In the Wilderness: If GOP takes Senate majority, many Dems will face minority “culture shock”

Harry Reid's Minority

If tomorrow’s election results pan out the way most political prognosticators predict, a majority of Democrats will be in the minority for the first time in their Senate careers, according to The Hill.

From their write-up:

Only 17 Democrats who could serve in the next Senate were in office eight years ago, the last time the GOP held the levers of power.

With Republicans favored on Election Day, the new class of Democrats might be in for a rude awakening come January, when the perks of the majority could be stripped away.

“It will be a shock for Democrats to move into the minority,” said Jim Manley, a former spokesman for Senate Majority Leader Harry Reid (D-Nev.).

The indignities of serving under the opposing party are legion.

The first blow is the loss of committee chairmanships, which senators use to draft legislation, conduct oversight and draw attention to pet causes.

Democrats would be demoted to the ranking members of committees and forced to downsize by letting go of staffers who aren’t wanted on the new majority’s payroll.

Perhaps worst of all, some Democrats would have to pack up their things as Republicans dole out the spoils of office space.

This is part of the Washington back-and-forth. Ousted Senate Democrats’ soon-to-be-former staffers will either head back to their home states or head to the nearest left-wing interest group or think tank, while Republican staffers — in the wilderness since 2006 — will leave their posts at think tanks and other organizations to head to the Hill.

But is that the only thing that will change?

The Senate is a place full of pomp and circumstance, of dignity and decorum — except when it isn’t. The Washington Post covered the rocky relationship between Harry Reid and Mitch McConnell last year, noting:

Reid’s comments mark a new low in a relationship that has deteriorated gradually over the past few years — and far more rapidly in the past few weeks. While they were never best buddies, Reid and McConnell were once able to work together to keep the Senate functioning. (““They are as close as two people with limited social skills can be,” one Democratic aide told The Hill a few years ago.) While they would criticize each other’s tactics, they would maintain Senate decorum.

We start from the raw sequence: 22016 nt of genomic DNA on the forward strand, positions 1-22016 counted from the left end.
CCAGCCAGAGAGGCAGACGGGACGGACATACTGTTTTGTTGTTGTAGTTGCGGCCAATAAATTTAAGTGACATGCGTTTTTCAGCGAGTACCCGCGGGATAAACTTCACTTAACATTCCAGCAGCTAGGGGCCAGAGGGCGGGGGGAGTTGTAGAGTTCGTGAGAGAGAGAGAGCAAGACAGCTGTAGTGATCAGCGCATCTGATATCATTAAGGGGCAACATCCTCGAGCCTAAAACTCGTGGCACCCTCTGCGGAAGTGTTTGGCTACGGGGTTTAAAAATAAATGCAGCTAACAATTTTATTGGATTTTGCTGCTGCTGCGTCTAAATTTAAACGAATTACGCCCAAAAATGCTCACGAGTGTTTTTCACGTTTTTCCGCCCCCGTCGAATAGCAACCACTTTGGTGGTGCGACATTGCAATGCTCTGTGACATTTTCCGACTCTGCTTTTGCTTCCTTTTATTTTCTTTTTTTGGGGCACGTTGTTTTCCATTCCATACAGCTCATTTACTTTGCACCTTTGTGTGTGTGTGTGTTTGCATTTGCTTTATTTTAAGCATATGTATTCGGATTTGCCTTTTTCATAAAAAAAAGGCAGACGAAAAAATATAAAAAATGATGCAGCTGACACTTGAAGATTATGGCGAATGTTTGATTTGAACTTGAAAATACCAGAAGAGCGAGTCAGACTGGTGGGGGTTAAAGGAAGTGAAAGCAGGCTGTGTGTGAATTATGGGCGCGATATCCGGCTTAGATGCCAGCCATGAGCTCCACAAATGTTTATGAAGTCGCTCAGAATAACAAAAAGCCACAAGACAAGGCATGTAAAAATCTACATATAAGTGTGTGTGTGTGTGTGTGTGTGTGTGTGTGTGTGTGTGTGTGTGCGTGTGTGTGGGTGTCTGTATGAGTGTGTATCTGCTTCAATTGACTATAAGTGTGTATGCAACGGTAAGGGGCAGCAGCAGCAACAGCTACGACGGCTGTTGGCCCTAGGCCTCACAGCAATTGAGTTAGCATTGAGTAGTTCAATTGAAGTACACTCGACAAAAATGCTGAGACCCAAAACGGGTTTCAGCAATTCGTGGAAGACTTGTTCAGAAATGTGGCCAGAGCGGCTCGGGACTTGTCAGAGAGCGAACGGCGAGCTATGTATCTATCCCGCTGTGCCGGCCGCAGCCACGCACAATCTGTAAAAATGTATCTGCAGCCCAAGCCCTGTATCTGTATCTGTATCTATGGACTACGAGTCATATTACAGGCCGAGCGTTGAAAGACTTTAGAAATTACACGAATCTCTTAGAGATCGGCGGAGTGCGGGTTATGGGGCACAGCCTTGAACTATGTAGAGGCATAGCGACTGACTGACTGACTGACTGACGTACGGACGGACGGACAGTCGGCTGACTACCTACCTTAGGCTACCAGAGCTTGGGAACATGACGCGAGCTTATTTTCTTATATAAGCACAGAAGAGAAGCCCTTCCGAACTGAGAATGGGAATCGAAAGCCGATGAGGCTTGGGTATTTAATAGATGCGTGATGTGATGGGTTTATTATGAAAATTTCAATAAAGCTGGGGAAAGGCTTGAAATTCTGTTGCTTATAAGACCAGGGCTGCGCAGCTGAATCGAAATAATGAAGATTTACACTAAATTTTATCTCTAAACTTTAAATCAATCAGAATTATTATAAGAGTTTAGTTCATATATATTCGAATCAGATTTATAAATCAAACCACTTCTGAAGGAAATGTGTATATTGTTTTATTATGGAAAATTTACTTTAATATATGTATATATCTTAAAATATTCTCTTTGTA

“Historically, they both approached the Senate the same way,” said former senator Judd Gregg of New Hampshire. “They’re both people of the Senate, both masters of the floor, masters of the rules, and they understood that both sides had to be reasonably transparent with the other. They told each other what they were going to do, and they did it.”

If Republicans take the Senate tomorrow (or in December with Louisiana or January with Georgia), McConnell has promised to return the decorum and dignity that has been lost under Majority Leader Reid.

New York Magazine reported (albeit skeptically) last week:

If Republicans recapture the Senate majority, Mitch McConnell has a plan for what he’ll do. He will restore the Senate to its glorious, dignified place in American political life. McConnell has delivered a series of speeches expounding on his plans to restore the Senate to its halcyon place before Harry Reid degraded the institution. In a speech early this year that McConnell is now apparently highlighting, he delivered a paean to Senatorial grandeur…

One thing is for certain: Republican control of the Senate means more legislation will make it to President Obama’s desk. The debate will no longer be about gridlock in Congress, but about the President’s refusal to compromise with Congressional Republicans — a narrative the Republicans in Congress have failed to establish since John Boehner took the Speaker’s Gavel from Nancy Pelosi in 2011.

Of course, the Republican Senate majoriy may be short-lived. In 2016, Republicans will likely have to defend 24 seats in states like Wisconsin, Illinois, and North Carolina — to the Democrats’ 10 in largely safe blue states.

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